HealthCare.gov will meet deadline for fixes, White House officials say


A man looks over the Affordable Care Act signup page on HealthCare.gov in October. (MIKE SEGAR/REUTERS)

Administration officials are preparing to announce Sunday that they have met their Saturday deadline for improving HealthCare.gov, according to government officials, in part by expanding the site’s capacity so that it can handle 50,000 users at once. But they have yet to meet all their internal goals for repairing the federal health-care site, and it will not become clear how many consumers it can accommodate until more people try to use it.

Government and outside technical employees worked through the night on the latest upgrade, intended to increase the Web site’s capacity for consumers seeking to go through the early stages of registering for an account and then logging in. The upgrade was successfully completed about 4 a.m. Saturday, according to a government official familiar with the project, who spoke on the condition of anonymity to describe details that the administration was not publicly disclosing.

But it was not immediately apparent, the official said, whether the improvement meant that the site can now meet one of the Obama administration’s internal goals — for 80,000 people per hour to be able to register and 320,000 per hour to be able to log in — and added that the overnight tinkering was, at least for now, causing a slight increase in error messages on the site.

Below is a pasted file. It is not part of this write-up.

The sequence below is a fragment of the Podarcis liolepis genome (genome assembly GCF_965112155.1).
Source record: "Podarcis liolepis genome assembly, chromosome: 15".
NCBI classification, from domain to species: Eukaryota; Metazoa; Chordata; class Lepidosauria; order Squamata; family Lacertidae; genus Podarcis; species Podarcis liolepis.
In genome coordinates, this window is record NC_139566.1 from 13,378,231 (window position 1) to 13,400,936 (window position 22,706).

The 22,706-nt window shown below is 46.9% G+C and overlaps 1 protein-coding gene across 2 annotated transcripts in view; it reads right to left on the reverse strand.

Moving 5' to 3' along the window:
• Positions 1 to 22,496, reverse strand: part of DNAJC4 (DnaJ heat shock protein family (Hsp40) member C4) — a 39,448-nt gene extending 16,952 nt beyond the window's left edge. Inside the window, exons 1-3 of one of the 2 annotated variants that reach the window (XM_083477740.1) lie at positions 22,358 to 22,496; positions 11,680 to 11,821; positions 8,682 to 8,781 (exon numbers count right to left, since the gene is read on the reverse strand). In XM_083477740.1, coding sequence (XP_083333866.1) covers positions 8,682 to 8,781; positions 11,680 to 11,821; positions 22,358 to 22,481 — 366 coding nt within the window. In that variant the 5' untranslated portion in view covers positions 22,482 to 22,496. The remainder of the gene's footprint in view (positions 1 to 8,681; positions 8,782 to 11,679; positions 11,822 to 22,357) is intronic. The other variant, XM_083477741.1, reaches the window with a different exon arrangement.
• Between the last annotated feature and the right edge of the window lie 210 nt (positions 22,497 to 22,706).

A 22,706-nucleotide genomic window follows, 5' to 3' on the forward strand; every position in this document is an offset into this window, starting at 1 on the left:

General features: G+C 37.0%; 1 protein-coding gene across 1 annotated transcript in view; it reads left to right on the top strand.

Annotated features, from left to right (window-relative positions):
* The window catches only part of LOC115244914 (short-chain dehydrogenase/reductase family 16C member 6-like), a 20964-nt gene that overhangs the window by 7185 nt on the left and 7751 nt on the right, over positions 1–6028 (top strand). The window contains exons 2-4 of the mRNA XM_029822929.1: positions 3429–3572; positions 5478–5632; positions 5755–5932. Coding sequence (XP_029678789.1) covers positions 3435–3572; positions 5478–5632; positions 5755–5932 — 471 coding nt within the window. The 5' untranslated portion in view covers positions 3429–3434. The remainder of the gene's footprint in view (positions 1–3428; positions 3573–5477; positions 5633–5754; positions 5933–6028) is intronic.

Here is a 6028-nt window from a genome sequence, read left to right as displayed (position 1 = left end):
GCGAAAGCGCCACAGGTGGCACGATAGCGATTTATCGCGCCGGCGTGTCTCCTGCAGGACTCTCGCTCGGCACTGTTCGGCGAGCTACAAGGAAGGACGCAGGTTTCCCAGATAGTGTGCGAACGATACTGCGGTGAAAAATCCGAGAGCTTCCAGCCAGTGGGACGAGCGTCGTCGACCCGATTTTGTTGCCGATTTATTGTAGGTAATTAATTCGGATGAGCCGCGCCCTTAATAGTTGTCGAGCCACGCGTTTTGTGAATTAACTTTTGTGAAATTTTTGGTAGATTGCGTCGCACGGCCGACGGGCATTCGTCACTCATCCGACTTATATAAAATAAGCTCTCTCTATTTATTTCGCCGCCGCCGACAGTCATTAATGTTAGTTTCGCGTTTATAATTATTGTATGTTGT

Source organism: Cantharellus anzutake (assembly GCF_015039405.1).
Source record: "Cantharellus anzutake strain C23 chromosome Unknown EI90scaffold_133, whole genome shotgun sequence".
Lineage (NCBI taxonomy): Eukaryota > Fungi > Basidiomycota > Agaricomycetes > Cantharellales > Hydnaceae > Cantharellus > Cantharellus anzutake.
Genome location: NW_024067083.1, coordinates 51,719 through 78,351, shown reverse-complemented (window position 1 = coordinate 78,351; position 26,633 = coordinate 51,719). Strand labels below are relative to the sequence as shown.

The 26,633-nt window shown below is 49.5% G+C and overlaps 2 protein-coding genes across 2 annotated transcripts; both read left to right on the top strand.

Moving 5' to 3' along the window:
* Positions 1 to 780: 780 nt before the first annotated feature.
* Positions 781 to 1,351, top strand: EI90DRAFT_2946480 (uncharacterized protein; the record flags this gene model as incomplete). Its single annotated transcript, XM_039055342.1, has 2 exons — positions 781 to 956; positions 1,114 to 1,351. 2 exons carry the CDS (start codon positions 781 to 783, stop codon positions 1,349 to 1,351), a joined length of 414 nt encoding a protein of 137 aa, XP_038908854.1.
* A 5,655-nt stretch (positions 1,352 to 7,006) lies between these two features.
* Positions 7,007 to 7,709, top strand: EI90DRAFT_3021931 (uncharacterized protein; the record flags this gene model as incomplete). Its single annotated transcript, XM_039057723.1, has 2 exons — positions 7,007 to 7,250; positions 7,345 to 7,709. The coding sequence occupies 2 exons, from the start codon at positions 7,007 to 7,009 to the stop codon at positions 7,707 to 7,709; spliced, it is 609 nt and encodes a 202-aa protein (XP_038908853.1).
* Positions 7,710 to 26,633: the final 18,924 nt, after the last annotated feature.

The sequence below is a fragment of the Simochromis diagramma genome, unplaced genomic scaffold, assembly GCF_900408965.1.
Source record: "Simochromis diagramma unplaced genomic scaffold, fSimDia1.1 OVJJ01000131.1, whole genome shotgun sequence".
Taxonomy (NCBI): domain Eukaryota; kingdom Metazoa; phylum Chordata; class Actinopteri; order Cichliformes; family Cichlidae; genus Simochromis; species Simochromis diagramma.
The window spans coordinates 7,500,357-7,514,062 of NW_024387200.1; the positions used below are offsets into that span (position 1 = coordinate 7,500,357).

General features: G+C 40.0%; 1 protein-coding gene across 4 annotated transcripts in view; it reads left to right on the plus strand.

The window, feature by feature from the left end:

An official at the Centers for Medicare and Medicaid Services, the agency overseeing the federal health insurance exchange, said the site’s true capacity is somewhat murky because workers need to see how it performs under “weekday traffic volumes” when demand is at its peak.

Nov. 30 was not originally intended to be a key date for the online enrollment system, but it took on outsize political and public importance when administration officials announced five weeks ago that the “vast majority of users” would be able to sign up for insurance through the site by that day. A combination of federal employees, outside contractors and a handful of technical and management experts have worked at breakneck speed for five weeks to improve the Web site’s performance as the White House has come under withering criticism from its political opponents and some consumers.

The federal health-care exchange is falling short of expectations

In an interview with Barbara Walters that aired on ABC on Friday night, President Obama said he was confident that, in time, Americans would come to embrace his controversial health-care law.

“I continue to believe, and [I am] absolutely convinced, that at the end of the day, people are going to look back at the work we’ve done to make sure that in this country you don’t go bankrupt when you get sick, that families have that security,” Obama said. “That is going be a legacy I am extraordinarily proud of.”